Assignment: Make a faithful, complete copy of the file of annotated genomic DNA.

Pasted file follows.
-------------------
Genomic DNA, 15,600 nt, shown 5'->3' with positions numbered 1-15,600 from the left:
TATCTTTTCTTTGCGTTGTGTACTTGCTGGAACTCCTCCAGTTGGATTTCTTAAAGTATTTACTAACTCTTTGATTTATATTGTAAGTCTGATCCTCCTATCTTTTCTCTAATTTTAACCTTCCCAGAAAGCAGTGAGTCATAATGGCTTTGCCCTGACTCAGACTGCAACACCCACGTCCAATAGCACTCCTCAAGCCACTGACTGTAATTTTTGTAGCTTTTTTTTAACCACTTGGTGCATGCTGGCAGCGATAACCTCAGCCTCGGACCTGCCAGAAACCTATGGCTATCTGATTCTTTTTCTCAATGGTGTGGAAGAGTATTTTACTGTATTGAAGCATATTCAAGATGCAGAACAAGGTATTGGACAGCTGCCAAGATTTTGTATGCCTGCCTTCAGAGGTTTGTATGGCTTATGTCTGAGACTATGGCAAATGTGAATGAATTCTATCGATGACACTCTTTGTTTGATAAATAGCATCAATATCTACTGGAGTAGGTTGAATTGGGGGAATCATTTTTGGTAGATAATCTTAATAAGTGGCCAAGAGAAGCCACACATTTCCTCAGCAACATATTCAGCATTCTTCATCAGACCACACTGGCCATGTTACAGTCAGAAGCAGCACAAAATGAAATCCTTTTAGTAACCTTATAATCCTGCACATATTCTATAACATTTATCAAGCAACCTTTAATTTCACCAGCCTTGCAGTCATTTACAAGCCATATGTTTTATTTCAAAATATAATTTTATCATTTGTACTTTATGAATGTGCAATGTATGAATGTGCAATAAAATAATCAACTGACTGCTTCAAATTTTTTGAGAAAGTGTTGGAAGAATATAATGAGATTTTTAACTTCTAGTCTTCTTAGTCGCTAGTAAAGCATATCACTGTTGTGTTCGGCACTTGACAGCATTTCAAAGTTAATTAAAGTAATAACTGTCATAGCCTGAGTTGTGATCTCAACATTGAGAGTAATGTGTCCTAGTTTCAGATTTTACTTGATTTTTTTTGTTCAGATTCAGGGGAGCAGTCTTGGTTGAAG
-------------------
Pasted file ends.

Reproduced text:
Genomic DNA, 15,600 nt, shown 5'->3' with positions numbered 1-15,600 from the left:
TATCTTTTCTTTGCGTTGTGTACTTGCTGGAACTCCTCCAGTTGGATTTCTTAAAGTATTTACTAACTCTTTGATTTATATTGTAAGTCTGATCCTCCTATCTTTTCTCTAATTTTAACCTTCCCAGAAAGCAGTGAGTCATAATGGCTTTGCCCTGACTCAGACTGCAACACCCACGTCCAATAGCACTCCTCAAGCCACTGACTGTAATTTTTGTAGCTTTTTTTTAACCACTTGGTGCATGCTGGCAGCGATAACCTCAGCCTCGGACCTGCCAGAAACCTATGGCTATCTGATTCTTTTTCTCAATGGTGTGGAAGAGTATTTTACTGTATTGAAGCATATTCAAGATGCAGAACAAGGTATTGGACAGCTGCCAAGATTTTGTATGCCTGCCTTCAGAGGTTTGTATGGCTTATGTCTGAGACTATGGCAAATGTGAATGAATTCTATCGATGACACTCTTTGTTTGATAAATAGCATCAATATCTACTGGAGTAGGTTGAATTGGGGGAATCATTTTTGGTAGATAATCTTAATAAGTGGCCAAGAGAAGCCACACATTTCCTCAGCAACATATTCAGCATTCTTCATCAGACCACACTGGCCATGTTACAGTCAGAAGCAGCACAAAATGAAATCCTTTTAGTAACCTTATAATCCTGCACATATTCTATAACATTTATCAAGCAACCTTTAATTTCACCAGCCTTGCAGTCATTTACAAGCCATATGTTTTATTTCAAAATATAATTTTATCATTTGTACTTTATGAATGTGCAATGTATGAATGTGCAATAAAATAATCAACTGACTGCTTCAAATTTTTTGAGAAAGTGTTGGAAGAATATAATGAGATTTTTAACTTCTAGTCTTCTTAGTCGCTAGTAAAGCATATCACTGTTGTGTTCGGCACTTGACAGCATTTCAAAGTTAATTAAAGTAATAACTGTCATAGCCTGAGTTGTGATCTCAACATTGAGAGTAATGTGTCCTAGTTTCAGATTTTACTTGATTTTTTTTGTTCAGATTCAGGGGAGCAGTCTTGGTTGAAG